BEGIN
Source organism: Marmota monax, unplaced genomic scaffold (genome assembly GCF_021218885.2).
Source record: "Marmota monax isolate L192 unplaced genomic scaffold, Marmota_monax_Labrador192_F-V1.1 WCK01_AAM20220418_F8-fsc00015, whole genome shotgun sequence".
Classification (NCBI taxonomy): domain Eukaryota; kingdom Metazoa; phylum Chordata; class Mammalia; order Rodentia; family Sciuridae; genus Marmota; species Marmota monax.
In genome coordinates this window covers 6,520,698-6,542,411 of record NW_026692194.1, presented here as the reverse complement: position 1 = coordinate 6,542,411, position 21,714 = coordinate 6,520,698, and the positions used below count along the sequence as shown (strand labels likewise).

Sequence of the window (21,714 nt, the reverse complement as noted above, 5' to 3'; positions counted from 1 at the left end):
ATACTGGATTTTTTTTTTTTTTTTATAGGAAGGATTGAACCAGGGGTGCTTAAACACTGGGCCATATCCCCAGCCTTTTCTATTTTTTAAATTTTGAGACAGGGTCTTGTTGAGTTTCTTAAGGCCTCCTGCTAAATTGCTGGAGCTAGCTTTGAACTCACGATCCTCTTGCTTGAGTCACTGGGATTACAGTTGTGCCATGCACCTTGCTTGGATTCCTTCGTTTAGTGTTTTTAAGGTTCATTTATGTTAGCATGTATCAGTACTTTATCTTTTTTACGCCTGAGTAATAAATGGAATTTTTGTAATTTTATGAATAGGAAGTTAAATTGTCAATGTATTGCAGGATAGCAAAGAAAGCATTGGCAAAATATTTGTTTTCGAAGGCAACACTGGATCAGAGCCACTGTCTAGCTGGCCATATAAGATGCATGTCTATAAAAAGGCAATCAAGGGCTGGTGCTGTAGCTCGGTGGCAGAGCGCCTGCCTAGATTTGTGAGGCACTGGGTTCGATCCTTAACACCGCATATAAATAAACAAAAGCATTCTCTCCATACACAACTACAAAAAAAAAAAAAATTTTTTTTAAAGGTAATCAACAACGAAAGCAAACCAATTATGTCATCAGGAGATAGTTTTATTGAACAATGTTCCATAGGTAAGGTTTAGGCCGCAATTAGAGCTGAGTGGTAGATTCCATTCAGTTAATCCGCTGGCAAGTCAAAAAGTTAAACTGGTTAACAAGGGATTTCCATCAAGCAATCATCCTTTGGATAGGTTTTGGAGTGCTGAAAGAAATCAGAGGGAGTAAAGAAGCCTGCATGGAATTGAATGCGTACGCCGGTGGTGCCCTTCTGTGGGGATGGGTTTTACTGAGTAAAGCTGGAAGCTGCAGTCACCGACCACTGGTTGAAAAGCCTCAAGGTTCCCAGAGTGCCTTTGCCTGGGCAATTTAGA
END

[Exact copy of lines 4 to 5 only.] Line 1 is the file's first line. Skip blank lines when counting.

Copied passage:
In genome coordinates this window covers 6,520,698-6,542,411 of record NW_026692194.1, presented here as the reverse complement: position 1 = coordinate 6,542,411, position 21,714 = coordinate 6,520,698, and the positions used below count along the sequence as shown (strand labels likewise).

Sequence of the window (21,714 nt, the reverse complement as noted above, 5' to 3'; positions counted from 1 at the left end):